Concerned with some of the language in John Steinbeck’s Of Mice and Men, a parent has challenged the book at Appomattox High School in VA. Though her son was given an alternative Steinbeck book to read, the parent still believes the book is inappropriate for other students and has asked that it be removed altogether from the 10th grade English curriculum. Principal Dr. Gregory A. Wheeler has put together a committee to review the book and make a recommendation to the Board of Education.

Below is NCAC’s Letter to the review committee.

Review Committee
c/o Principal Dr. Gregory A. Wheeler
Appomattox High School
198 Evergreen Avenue
Appomattox, VA  24522

January 4, 2008

Dear Members of the Review Committee:

We write to oppose efforts to remove the book, Of Mice and Men by John Steinbeck, from Appomattox High School’s 10th grade English curriculum.  We understand the book has been challenged by a parent who objects to its “inappropriate” language, and that the committee is reviewing the book in order to recommend whether or not the Board of Education should remove it.

Of Mice and Men is a seminal work of American fiction by a Nobel Prize-winning author.   The book’s gritty portrayal of the life of early 20th century migrant workers in America and the complex relationship between the novel’s two main characters, George and Lenny, has been adapted into movies, plays, operas and even cartoons. Of Mice and Men has long been used for instruction in schools across the country and is consistently listed as a favorite book among students.  Indeed, the school district would potentially put its students at an educational disadvantage in college if it did not introduce them to literature of this sort in high school.

Excluding works with "objectionable language" would deny students exposure to a wide range of material.  Even narrowing the restriction to works containing language normally deemed "vulgar" or "profane" would disqualify works of Shakespeare, Hawthorne, Faulkner, Hemingway, Steinbeck, Angelou, and Toni Morrison, to name but a few. As these examples suggest, any attempt "to eliminate everything that is objectionable…will leave public schools in shreds. Nothing but educational confusion and a discrediting of the public school system can result…." McCollum v. Board of Educ. (1948) (Jackson, J. concurring).

The task of selecting readings for the curriculum properly belongs to professional educators. Parents may be equipped to make choices for their own children but, no matter how well-intentioned, they simply are not equipped to make decisions that address the needs of the entire student body. Without questioning the sincerity of those seeking removal of the books, their views are not shared by all, and they have no right to impose those views on others or to demand that the educational program reflect their personal preferences.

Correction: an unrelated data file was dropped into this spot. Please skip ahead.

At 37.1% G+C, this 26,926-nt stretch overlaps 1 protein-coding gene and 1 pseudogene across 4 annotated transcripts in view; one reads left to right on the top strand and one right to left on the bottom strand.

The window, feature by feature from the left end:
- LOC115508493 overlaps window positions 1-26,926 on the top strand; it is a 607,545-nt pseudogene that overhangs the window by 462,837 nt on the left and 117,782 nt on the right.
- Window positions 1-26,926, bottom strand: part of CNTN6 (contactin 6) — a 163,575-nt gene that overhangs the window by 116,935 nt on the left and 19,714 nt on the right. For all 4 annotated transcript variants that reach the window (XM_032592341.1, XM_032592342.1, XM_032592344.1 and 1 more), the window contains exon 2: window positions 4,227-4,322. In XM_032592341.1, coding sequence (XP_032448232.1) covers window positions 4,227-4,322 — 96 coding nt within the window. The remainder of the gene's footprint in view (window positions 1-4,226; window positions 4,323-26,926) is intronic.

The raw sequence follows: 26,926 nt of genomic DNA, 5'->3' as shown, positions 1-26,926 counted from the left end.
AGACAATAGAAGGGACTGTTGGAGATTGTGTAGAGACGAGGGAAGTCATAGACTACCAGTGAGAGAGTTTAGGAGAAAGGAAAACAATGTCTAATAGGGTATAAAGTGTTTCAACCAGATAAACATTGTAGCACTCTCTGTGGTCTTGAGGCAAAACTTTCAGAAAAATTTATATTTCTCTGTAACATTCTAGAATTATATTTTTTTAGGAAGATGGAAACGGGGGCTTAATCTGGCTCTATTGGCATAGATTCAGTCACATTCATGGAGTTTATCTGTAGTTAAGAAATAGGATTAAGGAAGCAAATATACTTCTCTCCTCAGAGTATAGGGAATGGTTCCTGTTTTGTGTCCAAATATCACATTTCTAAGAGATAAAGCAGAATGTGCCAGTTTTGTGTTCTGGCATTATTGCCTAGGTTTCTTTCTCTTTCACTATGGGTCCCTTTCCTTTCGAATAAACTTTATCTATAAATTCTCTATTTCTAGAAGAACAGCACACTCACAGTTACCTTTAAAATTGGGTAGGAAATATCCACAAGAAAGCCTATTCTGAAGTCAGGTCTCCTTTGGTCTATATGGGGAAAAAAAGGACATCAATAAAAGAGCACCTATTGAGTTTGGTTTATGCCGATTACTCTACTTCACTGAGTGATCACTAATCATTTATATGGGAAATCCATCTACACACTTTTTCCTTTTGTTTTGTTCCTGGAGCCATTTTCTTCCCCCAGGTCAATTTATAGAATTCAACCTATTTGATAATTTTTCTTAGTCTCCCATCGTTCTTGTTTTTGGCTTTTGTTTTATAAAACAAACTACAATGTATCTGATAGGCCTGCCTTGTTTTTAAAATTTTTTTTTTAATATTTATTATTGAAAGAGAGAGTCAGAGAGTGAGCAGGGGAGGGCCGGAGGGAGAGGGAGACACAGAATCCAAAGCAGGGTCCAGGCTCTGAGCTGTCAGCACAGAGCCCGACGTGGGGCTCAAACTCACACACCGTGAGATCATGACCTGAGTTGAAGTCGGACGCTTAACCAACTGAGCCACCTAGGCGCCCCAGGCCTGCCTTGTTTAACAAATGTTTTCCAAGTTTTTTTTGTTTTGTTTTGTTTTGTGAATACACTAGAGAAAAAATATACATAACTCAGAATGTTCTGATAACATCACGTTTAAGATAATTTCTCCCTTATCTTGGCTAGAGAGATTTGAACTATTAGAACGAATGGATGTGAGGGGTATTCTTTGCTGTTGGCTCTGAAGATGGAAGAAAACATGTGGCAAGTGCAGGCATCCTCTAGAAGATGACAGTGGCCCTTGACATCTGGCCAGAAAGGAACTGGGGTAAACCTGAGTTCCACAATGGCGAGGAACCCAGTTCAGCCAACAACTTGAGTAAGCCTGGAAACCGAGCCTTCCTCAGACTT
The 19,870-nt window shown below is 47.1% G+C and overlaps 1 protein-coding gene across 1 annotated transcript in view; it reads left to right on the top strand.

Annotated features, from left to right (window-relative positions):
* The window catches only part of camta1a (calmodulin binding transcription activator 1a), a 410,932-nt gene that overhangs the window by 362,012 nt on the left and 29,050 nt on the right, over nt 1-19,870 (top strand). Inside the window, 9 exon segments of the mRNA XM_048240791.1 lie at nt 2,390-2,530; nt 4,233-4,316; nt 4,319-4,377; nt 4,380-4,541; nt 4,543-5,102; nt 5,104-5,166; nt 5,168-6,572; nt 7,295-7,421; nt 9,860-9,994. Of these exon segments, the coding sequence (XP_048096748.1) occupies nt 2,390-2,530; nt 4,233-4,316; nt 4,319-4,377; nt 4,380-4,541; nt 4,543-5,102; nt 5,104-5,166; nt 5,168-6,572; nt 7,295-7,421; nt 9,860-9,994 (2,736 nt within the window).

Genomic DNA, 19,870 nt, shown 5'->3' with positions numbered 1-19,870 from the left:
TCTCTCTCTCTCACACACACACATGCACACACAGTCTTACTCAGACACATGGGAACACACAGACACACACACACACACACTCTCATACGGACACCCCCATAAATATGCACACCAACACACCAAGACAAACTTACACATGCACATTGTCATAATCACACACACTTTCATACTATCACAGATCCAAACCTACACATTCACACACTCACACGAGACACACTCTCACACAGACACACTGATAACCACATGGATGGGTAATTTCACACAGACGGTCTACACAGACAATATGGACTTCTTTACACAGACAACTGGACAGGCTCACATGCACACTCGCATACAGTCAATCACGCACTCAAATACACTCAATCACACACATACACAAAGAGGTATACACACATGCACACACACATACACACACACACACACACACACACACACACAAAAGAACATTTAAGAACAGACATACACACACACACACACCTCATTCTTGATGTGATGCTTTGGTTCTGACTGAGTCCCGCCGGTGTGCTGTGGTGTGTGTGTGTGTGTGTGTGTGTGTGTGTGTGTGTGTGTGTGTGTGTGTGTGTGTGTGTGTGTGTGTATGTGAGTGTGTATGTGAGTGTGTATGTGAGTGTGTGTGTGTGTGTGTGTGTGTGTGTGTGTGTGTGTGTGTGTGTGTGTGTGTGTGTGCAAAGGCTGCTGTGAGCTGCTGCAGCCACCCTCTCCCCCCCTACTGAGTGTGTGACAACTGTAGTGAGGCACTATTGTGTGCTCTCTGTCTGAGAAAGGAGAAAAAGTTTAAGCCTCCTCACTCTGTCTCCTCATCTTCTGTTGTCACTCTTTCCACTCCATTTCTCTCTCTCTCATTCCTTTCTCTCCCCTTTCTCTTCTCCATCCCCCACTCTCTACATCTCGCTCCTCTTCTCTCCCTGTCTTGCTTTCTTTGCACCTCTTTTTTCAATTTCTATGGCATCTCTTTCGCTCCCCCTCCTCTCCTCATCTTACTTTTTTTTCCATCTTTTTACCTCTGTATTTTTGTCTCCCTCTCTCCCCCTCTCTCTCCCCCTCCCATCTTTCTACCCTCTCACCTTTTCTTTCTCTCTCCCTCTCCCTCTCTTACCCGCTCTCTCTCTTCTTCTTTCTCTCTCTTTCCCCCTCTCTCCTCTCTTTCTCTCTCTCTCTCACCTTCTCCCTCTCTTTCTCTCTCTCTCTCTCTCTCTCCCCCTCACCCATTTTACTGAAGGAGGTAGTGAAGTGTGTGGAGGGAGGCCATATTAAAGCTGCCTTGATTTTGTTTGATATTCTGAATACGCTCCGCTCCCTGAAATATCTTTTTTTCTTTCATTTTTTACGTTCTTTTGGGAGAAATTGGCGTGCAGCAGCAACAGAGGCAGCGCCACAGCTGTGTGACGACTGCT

As many courts have observed, public schools have the obligation to "administer school curricula responsive to the overall educational needs of the community and its children." Leebaert v. Harrington, 332 F.3d 134, 141 (2d Cir. 2003). Thus, no parent has the right "to tell a public school what his or her child will and will not be taught." Id. Any other rule would put schools in the untenable position of having "to cater a curriculum for each student whose parents had genuine moral disagreements with the school’s choice of subject matter." Brown v. Hot, Sexy and Safer Productions, Inc., 68 F.3d 525, 534 (1st Cir. 1995), cert. denied, 516 U.S. 1159 (1996). See also Swanson v. Guthrie Indep. School Dist., 135 F.3d 694, 699 (10th Cir. 1998); Littlefield v. Forney Indep. School, 268 F.3d 275, 291 (5th Cir. 2001).

The practical effect of acceding to any parent’s request to censor materials will be to invite others to demand changes in the curriculum to reflect their beliefs and to leave school officials vulnerable to multiple, possibly conflicting, demands. 

We strongly urge you to keep the book in the classroom and to uphold the principle that is so essential to individual freedom, democracy, and a good education: the right to read, inquire, question, and think for ourselves.

If we can be of assistance in this matter, please do not hesitate to call us at (212) 807-6222.


Joan Bertin
Executive Director
National Coalition Against Censorship

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